Most Michigan couples who are ending their marriage know that they will have to divide tangible items like houses, cars and furniture. Money in checking and savings accounts will also have to be divided, and divorcing spouses are often worried about getting their fair share of the cash. While property division negotiations are going on, people sometimes overlook certain items that are just as valuable but more difficult to split.
If they fail to evaluate their marital assets completely, valuable assets like retirement plans, deferred compensation and stock options could be forgotten. Dividing these assets is usually a more complicated process than dividing cash or a house because the proceeds may not be paid out for some time after the divorce. There are also tax consequences to owning investments that are important to keep in mind during negotiations.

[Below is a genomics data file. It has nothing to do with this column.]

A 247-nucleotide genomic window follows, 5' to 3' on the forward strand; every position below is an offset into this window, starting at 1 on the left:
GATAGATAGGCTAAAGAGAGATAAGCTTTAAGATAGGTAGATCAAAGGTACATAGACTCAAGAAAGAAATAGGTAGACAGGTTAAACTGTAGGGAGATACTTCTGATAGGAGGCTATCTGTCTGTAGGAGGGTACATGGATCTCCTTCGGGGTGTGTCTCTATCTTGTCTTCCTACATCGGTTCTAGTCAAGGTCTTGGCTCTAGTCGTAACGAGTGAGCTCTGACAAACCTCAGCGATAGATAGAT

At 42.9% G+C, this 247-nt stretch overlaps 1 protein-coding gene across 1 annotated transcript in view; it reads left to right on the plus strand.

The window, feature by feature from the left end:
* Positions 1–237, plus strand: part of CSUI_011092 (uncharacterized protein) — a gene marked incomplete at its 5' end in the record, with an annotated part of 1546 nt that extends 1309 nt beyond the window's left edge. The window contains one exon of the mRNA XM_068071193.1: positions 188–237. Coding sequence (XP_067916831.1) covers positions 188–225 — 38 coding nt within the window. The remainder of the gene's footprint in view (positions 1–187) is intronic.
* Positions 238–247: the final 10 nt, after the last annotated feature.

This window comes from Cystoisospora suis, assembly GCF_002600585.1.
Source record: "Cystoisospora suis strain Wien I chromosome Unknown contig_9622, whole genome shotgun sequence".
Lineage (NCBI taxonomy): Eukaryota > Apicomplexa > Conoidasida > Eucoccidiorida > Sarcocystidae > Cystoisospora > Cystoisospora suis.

Even if one spouse has a retirement plan, the other spouse may be entitled to receive a portion of it. When dividing a retirement plan, the split is not always 50/50. If one spouse earned a smaller income during the marriage, the lower-earning spouse's share of the retirement plan could be larger because it will be more difficult for them to build a savings on their own.
Couples who are involved in a high asset divorce may have numerous investments, bank accounts, properties and businesses to divide. An attorney may be able to represent an individual in property division negotiations and ensure that no assets are forgotten. In some cases, a forensic accountant might be needed to locate assets that have been intentionally hidden by the other party.